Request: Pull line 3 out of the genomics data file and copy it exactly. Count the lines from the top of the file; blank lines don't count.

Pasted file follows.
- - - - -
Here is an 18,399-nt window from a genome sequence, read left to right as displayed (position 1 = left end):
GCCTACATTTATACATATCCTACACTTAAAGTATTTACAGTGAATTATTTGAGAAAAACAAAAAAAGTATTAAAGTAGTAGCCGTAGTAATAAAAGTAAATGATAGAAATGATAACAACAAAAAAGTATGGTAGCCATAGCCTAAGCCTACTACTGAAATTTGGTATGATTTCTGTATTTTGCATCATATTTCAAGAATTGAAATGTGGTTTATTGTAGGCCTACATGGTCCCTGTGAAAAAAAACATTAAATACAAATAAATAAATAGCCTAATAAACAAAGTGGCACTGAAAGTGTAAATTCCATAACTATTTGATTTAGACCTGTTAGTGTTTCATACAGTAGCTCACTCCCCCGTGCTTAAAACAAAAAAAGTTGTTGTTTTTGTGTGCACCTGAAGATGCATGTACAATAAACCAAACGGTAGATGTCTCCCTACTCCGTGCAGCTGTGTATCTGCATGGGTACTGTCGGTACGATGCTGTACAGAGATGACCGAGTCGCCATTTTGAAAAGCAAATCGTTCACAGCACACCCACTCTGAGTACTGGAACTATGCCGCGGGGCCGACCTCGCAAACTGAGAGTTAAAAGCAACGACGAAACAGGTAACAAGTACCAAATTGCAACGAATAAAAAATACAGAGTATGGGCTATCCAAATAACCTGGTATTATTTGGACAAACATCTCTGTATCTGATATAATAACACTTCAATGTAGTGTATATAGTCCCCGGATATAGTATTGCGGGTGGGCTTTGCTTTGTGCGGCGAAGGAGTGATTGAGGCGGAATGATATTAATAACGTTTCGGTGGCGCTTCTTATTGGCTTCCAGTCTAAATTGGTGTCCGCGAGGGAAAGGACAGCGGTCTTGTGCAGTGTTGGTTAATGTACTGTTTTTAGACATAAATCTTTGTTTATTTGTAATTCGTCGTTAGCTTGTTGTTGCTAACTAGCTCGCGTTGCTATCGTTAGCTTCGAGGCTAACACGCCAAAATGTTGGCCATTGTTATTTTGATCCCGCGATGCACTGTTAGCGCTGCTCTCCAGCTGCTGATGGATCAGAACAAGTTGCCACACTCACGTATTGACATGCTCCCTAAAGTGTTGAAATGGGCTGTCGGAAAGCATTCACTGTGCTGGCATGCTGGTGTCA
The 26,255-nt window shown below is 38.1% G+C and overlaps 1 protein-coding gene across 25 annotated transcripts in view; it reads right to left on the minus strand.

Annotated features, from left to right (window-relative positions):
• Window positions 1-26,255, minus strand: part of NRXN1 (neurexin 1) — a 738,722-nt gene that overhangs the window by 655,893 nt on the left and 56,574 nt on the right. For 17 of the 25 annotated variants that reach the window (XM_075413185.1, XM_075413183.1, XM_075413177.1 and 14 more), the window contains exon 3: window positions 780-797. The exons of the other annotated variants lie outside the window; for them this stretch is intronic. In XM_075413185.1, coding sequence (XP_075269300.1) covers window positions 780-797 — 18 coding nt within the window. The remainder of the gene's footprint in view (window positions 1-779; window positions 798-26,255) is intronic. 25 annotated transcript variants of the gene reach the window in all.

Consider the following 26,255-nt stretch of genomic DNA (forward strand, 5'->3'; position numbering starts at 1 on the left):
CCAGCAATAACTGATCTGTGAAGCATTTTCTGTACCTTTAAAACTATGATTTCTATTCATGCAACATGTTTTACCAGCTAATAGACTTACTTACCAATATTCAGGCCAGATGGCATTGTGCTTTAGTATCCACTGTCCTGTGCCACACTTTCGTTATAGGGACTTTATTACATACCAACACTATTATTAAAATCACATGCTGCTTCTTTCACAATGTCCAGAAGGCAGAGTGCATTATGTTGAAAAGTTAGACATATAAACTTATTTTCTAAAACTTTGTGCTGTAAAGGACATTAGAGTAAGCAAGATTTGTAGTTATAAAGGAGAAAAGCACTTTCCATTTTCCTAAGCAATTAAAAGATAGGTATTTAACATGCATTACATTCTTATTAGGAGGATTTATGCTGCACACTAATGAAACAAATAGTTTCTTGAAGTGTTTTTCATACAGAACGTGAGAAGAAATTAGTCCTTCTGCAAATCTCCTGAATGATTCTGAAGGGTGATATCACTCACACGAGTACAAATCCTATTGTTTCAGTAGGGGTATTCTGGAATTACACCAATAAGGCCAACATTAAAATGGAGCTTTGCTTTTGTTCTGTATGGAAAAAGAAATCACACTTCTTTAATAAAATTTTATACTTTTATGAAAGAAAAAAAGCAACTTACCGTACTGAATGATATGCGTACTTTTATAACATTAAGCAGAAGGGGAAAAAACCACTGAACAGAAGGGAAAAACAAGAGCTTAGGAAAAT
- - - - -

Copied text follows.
The 26,255-nt window shown below is 38.1% G+C and overlaps 1 protein-coding gene across 25 annotated transcripts in view; it reads right to left on the minus strand.